It’s no secret that COVID-19 has changed almost everything about our world as we know it – including our jobs. Whether it be furlough, layoffs, or other reasons, there are still ways to get hired during the pandemic, and these are some tips to make yourself more employable.
Improving Your Virtual Presence
Being out of the office, people are spending more time online looking at social media networking sites, including professional ones. As times continue to change, technology is constantly evolving making it easier to learn more about candidates with a quick 5-minute hunt on the internet. That being said, you want to make sure your online presence is going to draw the right type of attention from potential employers. Branding and marketing is important for companies and can be just as important for you as a potential new hire. So – how do you do this?
Start with your LinkedIn. Show that you’re active in your news feeds, add an update high-resolution photo, and beef up your bio. This is often the first place that you’ll be inspected. It’s important to note that you’re being transparent and truthful with your profile, so there are no false expectations before meeting in person or virtually. A new trend on LinkedIn is the hashtag: “Open To New Opportunities”. You’ll see industry professionals with a banner on their LinkedIn profile picture that notes this trend, making it easy to stand out as being on the market. Other social media sites such as Twitter and Instagram have been more prevalent in the corporate social worlds. If you’re not familiar with these sites, start with a basic profile to get the hang of it and explore industry professionals with similar job backgrounds as yourself to get some ideas.
Standing out Amongst the Others
With the increased number of layoffs and furloughs, there are increasing amounts of job applications. Many Human Resource departments are not equipped to read through and examine the hundreds of applications they receive through job boards such as Monster and Indeed. Most job boards work through algorithms – only submitting applications with certain keywords and qualifications to the hiring team. If you make it through that algorithm and are submitted to the hiring team, your application now has a chance at being seen and reviewed. I say “chance” because once again, the number of applicants sent through to hiring teams can be quite high, especially in the midst of COVID.
Now that you’ve made it through the competition stages (without even knowing it) you’re being viewed by a member of the Human Resources/Recruitment team. The key part here is to stand out, just like you would in a normal job interview process. Your applications can be a bit difficult to differentiate as you’re usually answering the prompted questions. However, if you are able to grab their attention with one shred of information, they may look deeper into your profile, check out your virtual presence, and really start to be invested in who you are and what you can bring to the table. This is a concept that is important now more than ever as the competition is rising as firms start to re-open their hiring practices.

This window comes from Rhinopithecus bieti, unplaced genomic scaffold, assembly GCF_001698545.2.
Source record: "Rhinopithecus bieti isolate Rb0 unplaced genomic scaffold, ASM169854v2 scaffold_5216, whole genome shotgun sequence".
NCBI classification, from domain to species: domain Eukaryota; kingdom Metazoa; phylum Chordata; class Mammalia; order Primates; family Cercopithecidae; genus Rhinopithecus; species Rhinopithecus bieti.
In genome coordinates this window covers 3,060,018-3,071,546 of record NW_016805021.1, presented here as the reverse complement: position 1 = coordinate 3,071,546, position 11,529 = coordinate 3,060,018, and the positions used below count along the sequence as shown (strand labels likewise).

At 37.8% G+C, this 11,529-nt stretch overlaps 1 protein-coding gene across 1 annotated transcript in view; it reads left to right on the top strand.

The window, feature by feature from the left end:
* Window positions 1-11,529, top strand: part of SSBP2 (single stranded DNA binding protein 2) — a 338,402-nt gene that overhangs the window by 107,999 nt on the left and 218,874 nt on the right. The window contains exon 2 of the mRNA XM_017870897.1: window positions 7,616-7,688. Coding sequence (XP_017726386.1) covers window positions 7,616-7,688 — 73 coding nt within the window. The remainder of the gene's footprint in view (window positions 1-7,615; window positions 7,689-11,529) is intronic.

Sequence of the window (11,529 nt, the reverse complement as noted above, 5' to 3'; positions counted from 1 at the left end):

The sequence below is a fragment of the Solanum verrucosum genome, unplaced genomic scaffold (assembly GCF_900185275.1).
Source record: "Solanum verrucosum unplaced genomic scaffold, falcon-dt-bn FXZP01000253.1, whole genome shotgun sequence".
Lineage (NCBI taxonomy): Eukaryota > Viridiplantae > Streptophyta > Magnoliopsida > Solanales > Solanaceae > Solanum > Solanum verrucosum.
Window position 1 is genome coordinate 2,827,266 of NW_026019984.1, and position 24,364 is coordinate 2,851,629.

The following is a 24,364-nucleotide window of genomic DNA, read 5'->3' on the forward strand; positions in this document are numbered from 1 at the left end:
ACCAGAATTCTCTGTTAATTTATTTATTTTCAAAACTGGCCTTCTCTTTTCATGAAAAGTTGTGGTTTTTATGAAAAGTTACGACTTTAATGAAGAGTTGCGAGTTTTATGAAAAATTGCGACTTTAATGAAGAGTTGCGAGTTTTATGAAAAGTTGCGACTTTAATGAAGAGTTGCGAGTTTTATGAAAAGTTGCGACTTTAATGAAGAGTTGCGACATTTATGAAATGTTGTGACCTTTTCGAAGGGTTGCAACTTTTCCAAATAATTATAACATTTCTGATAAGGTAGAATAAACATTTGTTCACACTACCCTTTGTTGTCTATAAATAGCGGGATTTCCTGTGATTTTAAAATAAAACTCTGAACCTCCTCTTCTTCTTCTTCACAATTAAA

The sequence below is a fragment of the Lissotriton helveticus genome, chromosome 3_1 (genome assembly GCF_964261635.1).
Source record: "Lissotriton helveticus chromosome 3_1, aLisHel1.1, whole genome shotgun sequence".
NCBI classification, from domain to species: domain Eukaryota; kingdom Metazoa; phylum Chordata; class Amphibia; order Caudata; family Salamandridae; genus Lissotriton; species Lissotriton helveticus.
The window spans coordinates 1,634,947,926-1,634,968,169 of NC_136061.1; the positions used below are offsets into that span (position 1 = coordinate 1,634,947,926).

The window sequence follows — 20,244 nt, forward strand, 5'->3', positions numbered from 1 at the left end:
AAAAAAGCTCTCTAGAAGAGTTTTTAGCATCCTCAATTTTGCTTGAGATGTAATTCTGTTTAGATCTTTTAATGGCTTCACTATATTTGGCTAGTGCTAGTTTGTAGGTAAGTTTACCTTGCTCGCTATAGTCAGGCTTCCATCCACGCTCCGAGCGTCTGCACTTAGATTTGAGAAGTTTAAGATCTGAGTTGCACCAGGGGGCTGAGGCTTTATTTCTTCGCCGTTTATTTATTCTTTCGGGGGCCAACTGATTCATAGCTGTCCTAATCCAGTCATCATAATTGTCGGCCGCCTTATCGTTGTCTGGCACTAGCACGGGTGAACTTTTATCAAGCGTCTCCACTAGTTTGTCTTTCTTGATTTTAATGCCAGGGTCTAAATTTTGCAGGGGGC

Shoot Your Shot – but don’t be too broad!!!
Trying to get on the market and landing a job is stressful, but instead of applying to every job that you believe to be qualified for on LinkedIn, find a handful that you are truly invested in. Learn about their company, the position requirements, location, and responsibilities. The more passionate you are about the job, the more you will dedicate to your application process. It’s basic knowledge that you are more prone to try harder when it’s something you are passionate about.
If you apply to 50+ jobs, you’ll start to fall into the same faults that these hiring managers are, which is over-simulation and too many jobs to know the difference between them. By narrowing your search, you can better market yourself towards these companies which will in turn help you stand out amongst your competitors.
Handling the Zoom Introduction
With more and more Zoom/virtual meetings and interviews, it’s important to still portray a marketable and employable presence. Although this may prompt your meeting to be a bit more personable and light-hearted, it’s still important to show professionalism.
Treat your Zoom interview like a regular interview…
- Instead of bringing in paper copies, send along your resume/cover letter prior to the meeting so that they can reference while you are talking.
- Although you have the opportunity to take these interviews from anywhere – try not to make it look like you’re in PJs on the couch! Dress to impress and choose an area with a good backdrop that is not too distracting.
- Chances are you’re not the only one in the house during these calls but try to avoid animals and children in the background. The pandemic has lightened the feel about working with children at home, so it probably won’t ruin your chances, but will still be more professional to avoid any distractions or interjections from anyone but yourself.
One way to use a virtual interview to your advantage…you can have some notes without being obvious about it! It couldn’t hurt to print some talking points and key questions out and stick them next to your screen. Although the video might be nerve-racking, it can also be beneficial!
For more information on remote interviewing, be sure to check out this article on JCSI’s website. JCSI has compiled some tips and tricks on mastering remote interviews and making a lasting impression, even if it is through the screen.
Getting back on your feet during the pandemic can be nerve-racking and overwhelming, especially with the new adaptations of the workforce through a more virtual world. There are several simple and easy steps that can be used in order to ease your mind and help you become more employable.
Source: https://theselfimprovementblog.com/ Author: Bergin Sullivan